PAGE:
City Council Recap: Councilmembers Object to Vacating Horatio

Lowell City Council met for approximately an hour and a half on Tuesday night to discuss six pieces of business. Of those, a lawsuit filed by a developer to vacate Horatio Street took up the lion’s share of the time. All councilmembers were present for the meeting except Marty Chambers.

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Public Comments: Support for Lowell Light & Power

Before discussing any business on the agenda, the floor was opened for public comments. Perry Beachum approached the podium to share thoughts on several matters.

As chair of the Lowell Light & Power Board, he noted that after a severe thunderstorm blew through the area on a Thursday night, all LLP customers had their power restored by Friday night except a few homes that needed work completed by an electrician first. In contrast, some Consumers Energy customers in the area were without power as late as the Tuesday after the storm.

Beachum thanked the Holland Board of Public Works for providing mutual aid and arriving with specialized equipment to get into backyards in instances where LLP trucks were too large.

According to Beachum, one of the candidates for city council has floated the idea of selling the utility, and he didn’t think that would be wise. Beachum did not mention any candidate’s name or share specifics about where he heard the information.

Jake Davenport and Eric Bartkus, who were in the audience and are city council candidates, both spoke later during the public comments period to say they fully support LLP. Bartkus added that it was his understanding that LLP rates are 32% lower than those charged by large utilities and co-ops. At the end of the meeting, Mayor Mike DeVore and Councilmember Jim Salzwedel, who are both up for reelection, also said they support LLP.

In wrapping up his comments, Beachum reminded everyone that Pink Arrow Community Day is on Thursday, Sept. 7, and Pink Arrow XVI shirts can be purchased then or at Heidi’s Farmstand, Red Barn Market or 123 W. Main Street, which is the former location of Springrove Variety.

In addition to Beachum, Davenport and Bartkus, resident Dennis Kent spoke during the public comments portion of the meeting to thank LLP as well. Kent also appreciated the brush cleanup offered by the city and LLP. He thought it might be nice to have similar pickups twice a year.

Response to Township About Water System

Last month, the City of Lowell sent a letter to Lowell Charter Township asking them to respond in 60 days regarding how they would like to address capacity issues in the city water system. Currently, city and township residents who use the city water system are subject to outdoor irrigation restrictions.

The two municipalities have been discussing for years how to address capacity issues in both the water and wastewater systems. The city’s position has been that the problem stems from growth in the township so the township should be responsible for footing the bill for any expansion to the facility. The township, meanwhile, has a contract that allows them to be a wholesale customer of the city’s water system without limit.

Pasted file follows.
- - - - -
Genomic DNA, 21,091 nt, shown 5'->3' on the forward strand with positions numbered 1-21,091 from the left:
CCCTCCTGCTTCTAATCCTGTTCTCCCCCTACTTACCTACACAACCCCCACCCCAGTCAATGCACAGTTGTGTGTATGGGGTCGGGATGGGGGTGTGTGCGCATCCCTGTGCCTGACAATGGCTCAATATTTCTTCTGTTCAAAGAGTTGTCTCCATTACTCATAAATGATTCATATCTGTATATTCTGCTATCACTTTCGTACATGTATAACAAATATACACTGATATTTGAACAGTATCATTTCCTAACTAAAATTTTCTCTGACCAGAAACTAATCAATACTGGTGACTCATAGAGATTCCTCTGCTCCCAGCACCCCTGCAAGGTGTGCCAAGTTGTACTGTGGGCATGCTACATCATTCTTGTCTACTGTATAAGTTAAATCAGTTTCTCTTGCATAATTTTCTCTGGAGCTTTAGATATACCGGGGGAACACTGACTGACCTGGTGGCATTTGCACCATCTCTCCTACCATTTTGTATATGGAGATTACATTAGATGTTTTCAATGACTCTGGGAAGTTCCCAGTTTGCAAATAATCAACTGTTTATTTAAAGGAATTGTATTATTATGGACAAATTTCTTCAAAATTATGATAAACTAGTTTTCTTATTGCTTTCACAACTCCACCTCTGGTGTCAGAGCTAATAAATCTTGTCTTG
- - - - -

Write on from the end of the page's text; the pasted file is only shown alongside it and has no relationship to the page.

In response to the city’s letter, the township said it needed additional information regarding the costs involved in adding new, higher capacity pumps. It also apparently said that it did not think it could provide a response in 60 days.

Councilmembers expressed frustration with the township response.

“What don’t you know?” asked Councilmember Leah Groves, referencing the township’s statement that it didn’t know if it would be able to respond within 60 days. “This should have been front of mind for quite a while.”

“They are not putting enough value in a what a quality product it is,” DeVore said of the city’s water. He added that he was adamantly opposed to city ratepayers having to foot the bill for equipment needed because of increased demand in the township.

After discussion, it was determined that City Manager Mike Burns would gather estimates for the cost of new pumps and a second clarifier to treat additional water. Since the current pumps are old – some are original to the system – councilmembers agreed they would be willing to share the cost of the pumps with the township but not the clarifier.

A motion to that effect was approved unanimously.

Election Precinct Consolidation and New Equipment

Beginning in 2024, municipalities will need to provide 10 days of early voting for state and federal elections. To prepare for that change, Lowell City Council unanimously approved $7,103 to be spent on a tabulator, ballot bin and firmware licensing. City Clerk Sue Ullery noted the state is offering grants to help offset the cost.

Michigan law also allows municipalities to consolidate precincts so long as a precinct doesn’t exceed 5,000 voters. There are currently 3,231 voters in the City of Lowell, and councilmembers voted unanimously to consolidate the two precincts. Both precincts previously voted at Lowell City Hall, and that will continue to be the polling location for everyone going forward.

With Split Vote, Council Objects to Vacating Horatio

The longest discussion of the night centered on legal paperwork filed by CopperRock Construction for the vacation of Horatio Street. When a street is vacated, it ceases to be a public right-of-way, and the land is split between adjoining property owners. In this case, LLCs formed by a project developer own both adjoining properties.